Candidates and volunteers who lose a vote but run good campaigns are, in fact, winners. It’s how movements succeed.
There’s a sports cliche, often applied to political races, that devalues strong-but-losing contenders: “Close only counts in horseshoes,” they snort.
For building a progressive movement, however, candidates, staffers and volunteers who lose a vote but run good campaigns — especially in tough political terrain — are, in fact, winners. It’s how movements succeed. Their campaigns attract new activists; develop the skills, talents and knowledge of all participants; increase support for particular issues and values; build political organizations and networks; and plant the seeds of change for the next campaign, either for the same candidates or for others who think, “Hey, with a few twists, maybe I could win.” In movement building, success requires constantly expanding the group.
Bernie Sanders, for example, ran for office (and lost) four times before being elected mayor of Burlington, Vermont, in 1981 (by only 10 votes!). But he didn’t get there by himself. Over the years, a steadily growing coalition organized around the wild-haired maverick and grew in numbers and governing abilities. When Bernie became mayor, the coalition was able to implement a range of landmark progressive policies. More voters equals more progress, which equals more trust, which equals more voters. Repeat.
Big populist issues matter in movement building. Let’s take health care. If you have good insurance — as all corporate political and professional elites do — the quality of the U.S. health system is merely an intellectual issue. But if, like millions, your coverage is iffy to nonexistent, health care costs fall between a constant worry and a full-blown crisis. This glaring disparity cuts across all racial, ethnic, gender, religious and even partisan lines, so the demand for major reform unites a majority of voters. The candidates who did well last year did not offer vague proposals to “expand” Medicaid or “protect” Obamacare, but instead hammered a clarion call of “Medicare-for-All.”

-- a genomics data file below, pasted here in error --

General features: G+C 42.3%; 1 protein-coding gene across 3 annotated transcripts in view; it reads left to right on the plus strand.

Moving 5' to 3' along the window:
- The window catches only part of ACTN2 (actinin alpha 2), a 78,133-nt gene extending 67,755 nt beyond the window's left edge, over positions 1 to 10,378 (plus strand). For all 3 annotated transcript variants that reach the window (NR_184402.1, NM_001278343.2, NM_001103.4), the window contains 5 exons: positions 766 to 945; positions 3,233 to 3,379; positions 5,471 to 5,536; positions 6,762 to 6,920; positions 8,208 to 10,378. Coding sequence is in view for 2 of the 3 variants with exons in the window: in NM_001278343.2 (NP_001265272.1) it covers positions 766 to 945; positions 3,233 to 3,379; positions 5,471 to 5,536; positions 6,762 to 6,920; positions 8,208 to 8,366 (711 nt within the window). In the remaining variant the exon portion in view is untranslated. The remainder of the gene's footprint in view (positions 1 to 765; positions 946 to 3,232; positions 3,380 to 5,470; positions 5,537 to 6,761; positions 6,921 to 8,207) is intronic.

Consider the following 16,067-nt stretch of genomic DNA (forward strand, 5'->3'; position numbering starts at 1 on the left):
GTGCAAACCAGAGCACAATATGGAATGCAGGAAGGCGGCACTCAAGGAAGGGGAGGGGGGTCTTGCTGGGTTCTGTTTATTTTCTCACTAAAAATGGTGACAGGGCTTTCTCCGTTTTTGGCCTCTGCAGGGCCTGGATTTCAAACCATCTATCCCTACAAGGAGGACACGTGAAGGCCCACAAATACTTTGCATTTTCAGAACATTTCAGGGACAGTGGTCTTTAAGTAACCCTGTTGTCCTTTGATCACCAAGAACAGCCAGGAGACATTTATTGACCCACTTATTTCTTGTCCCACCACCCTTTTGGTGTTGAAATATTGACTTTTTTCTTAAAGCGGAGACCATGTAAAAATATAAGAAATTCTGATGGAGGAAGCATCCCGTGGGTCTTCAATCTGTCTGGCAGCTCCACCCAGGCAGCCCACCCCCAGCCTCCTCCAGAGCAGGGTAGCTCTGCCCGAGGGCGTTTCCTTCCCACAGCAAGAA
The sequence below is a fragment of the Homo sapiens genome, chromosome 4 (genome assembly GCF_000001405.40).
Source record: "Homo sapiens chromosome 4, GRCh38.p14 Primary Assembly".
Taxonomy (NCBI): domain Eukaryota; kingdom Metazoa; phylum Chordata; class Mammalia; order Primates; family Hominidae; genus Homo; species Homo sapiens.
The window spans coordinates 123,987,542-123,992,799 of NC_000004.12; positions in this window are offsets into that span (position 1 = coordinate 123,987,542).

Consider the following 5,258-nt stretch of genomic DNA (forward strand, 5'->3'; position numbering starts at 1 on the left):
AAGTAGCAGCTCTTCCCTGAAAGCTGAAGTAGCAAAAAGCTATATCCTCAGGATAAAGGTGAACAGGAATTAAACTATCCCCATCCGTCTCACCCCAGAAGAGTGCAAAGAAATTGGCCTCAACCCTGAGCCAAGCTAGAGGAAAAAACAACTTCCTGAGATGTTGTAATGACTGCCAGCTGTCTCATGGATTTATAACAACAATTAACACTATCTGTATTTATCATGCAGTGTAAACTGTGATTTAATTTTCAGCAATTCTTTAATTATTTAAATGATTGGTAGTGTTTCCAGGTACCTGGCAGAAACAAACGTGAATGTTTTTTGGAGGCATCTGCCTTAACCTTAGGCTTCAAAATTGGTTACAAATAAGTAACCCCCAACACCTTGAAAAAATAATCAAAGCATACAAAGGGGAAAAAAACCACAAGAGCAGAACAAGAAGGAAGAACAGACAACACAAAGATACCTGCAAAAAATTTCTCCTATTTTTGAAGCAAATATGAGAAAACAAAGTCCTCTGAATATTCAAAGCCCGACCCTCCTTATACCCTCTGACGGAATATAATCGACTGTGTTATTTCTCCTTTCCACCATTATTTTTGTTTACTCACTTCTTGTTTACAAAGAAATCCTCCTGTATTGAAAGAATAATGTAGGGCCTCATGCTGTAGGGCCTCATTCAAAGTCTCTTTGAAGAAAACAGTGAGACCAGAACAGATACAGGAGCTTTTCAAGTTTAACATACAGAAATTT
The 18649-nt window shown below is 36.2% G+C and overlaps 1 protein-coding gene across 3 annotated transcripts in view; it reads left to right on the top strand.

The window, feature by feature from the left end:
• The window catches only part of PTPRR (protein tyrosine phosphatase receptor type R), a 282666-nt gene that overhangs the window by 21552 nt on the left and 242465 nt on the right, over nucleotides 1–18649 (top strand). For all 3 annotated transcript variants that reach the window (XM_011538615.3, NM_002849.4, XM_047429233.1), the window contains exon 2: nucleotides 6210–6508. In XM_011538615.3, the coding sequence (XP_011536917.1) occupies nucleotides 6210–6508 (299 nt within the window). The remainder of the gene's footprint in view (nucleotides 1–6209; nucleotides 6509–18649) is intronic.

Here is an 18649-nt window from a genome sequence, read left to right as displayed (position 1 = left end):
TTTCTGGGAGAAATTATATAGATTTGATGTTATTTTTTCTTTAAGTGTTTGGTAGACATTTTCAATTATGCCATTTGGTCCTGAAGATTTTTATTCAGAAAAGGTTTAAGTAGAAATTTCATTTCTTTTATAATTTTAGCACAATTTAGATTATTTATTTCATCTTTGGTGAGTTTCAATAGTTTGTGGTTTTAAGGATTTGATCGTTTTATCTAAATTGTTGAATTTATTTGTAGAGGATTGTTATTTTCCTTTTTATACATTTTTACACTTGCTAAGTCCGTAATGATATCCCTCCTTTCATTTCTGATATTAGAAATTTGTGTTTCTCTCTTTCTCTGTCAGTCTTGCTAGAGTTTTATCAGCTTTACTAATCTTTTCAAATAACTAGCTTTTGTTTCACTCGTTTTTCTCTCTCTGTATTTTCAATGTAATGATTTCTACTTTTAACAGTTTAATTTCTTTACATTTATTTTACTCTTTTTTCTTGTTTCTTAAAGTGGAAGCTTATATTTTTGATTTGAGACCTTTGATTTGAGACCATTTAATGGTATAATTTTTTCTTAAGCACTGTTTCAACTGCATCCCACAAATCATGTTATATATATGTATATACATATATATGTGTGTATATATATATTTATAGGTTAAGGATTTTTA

This kind of bold, plain-talk populism cuts across many of the same political lines to help candidates who advocate equal pay for women, access to higher education, prison reform and affordable day care as well as banishing corporate money from politics and ending voter suppression. So, while national media mostly attributed November’s increased vote for Democrats to Trump’s negatives, the voter excitement that propelled many boldly progressive candidates was generated by their own positives. Their No. 1 appeal was advocating unabashedly for fundamental changes to address widening inequality and legalized oppression of workaday families. Comfortable elites don’t always see that, but regular people feel it every day and seek candidates without corporate blinders — candidates who see, understand and stand unequivocally with them. Again, it’s how movements succeed.
Democratic movement building is not for wimps or those seeking instant gratification. Even in a good election year (as democratic populists certainly had in 2018), the movement must turn right around and do it again. It’s physically straining and emotionally draining, with almost chaotic ups and downs, external ambushes and internal ego eruptions. This bumpy path is why movements must take root and mature over time. Activists must learn cooperation and earn group trust, setting aside picayune matters and self-importance to work together for the Common Good. In any given year, even a successful, growing movement will lose more elections than it will win, but the key is to persist, gaining ground incrementally toward the big goals of fairness, justice and opportunity for all.
There’s good reason why these efforts are called “struggles.” For starters, trying to hold together a naturally rebellious, widely dispersed and wildly diverse people’s movement is like trying to load frogs in a wheelbarrow. And then, even with your team working well together, the struggle gets harder, for you’re directly confronting the concentrated wealth and power of entrenched elites who abhor our egalitarian ideals and will go all-out to crush our efforts to democratize.
So, yes, it can be exhausting, and it can be tempting to just give up — especially where the political climate is harsh, the rules are rigged and wins are scarce. Still, push on we must, for it’s the only way We the People have ever made progress toward the democratic society we seek. Indeed, experience shows that steady grassroots pushing pays off. It took decades of organizing, but Bernie went from a fringe, “dark horse” mayor to America’s most popular senator, while people aligned with him ran local campaigns that outmaneuvered the old guard’s corporate-run political system to take top elected posts.
You know your community and state. You know the people’s issues. You know your group’s talents. And you can see how progressive issues, candidates and movements are advancing. Our task is to keep doing what brought us this far: organizing, harmonizing and mobilizing. Together, step by step, we can do this.
National radio commentator, writer, public speaker, and author of the book, “Swim Against The Current: Even A Dead Fish Can Go With The Flow,” Jim Hightower has spent three decades battling the Powers That Be on behalf of the Powers That Ought To Be – consumers, working families, environmentalists, small businesses, and just-plain-folks.
Twice elected Texas Agriculture Commissioner, Hightower is a modern-day Johnny Appleseed, spreading the message of progressive populism all across the American grassroots.
He broadcasts daily radio commentaries that are carried in more than 150 commercial and public stations and on the web.